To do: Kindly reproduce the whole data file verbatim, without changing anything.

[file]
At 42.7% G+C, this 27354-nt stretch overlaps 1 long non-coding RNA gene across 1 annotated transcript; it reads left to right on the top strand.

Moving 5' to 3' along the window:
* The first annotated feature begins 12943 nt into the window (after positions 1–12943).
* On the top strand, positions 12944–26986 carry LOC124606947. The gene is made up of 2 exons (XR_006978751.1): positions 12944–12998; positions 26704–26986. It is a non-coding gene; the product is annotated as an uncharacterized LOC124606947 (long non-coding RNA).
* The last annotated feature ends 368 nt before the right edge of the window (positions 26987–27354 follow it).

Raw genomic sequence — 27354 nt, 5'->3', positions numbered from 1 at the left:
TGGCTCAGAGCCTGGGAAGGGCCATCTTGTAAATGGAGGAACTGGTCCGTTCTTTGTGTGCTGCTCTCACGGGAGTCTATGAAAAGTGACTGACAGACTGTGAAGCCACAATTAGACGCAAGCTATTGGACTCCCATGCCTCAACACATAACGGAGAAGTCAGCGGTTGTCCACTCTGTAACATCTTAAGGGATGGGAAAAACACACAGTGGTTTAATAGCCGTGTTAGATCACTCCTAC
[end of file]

At 42.7% G+C, this 27354-nt stretch overlaps 1 long non-coding RNA gene across 1 annotated transcript; it reads left to right on the top strand.

Moving 5' to 3' along the window:
* The first annotated feature begins 12943 nt into the window (after positions 1–12943).
* On the top strand, positions 12944–26986 carry LOC124606947. The gene is made up of 2 exons (XR_006978751.1): positions 12944–12998; positions 26704–26986. It is a non-coding gene; the product is annotated as an uncharacterized LOC124606947 (long non-coding RNA).
* The last annotated feature ends 368 nt before the right edge of the window (positions 26987–27354 follow it).

Raw genomic sequence — 27354 nt, 5'->3', positions numbered from 1 at the left:
TGGCTCAGAGCCTGGGAAGGGCCATCTTGTAAATGGAGGAACTGGTCCGTTCTTTGTGTGCTGCTCTCACGGGAGTCTATGAAAAGTGACTGACAGACTGTGAAGCCACAATTAGACGCAAGCTATTGGACTCCCATGCCTCAACACATAACGGAGAAGTCAGCGGTTGTCCACTCTGTAACATCTTAAGGGATGGGAAAAACACACAGTGGTTTAATAGCCGTGTTAGATCACTCCTAC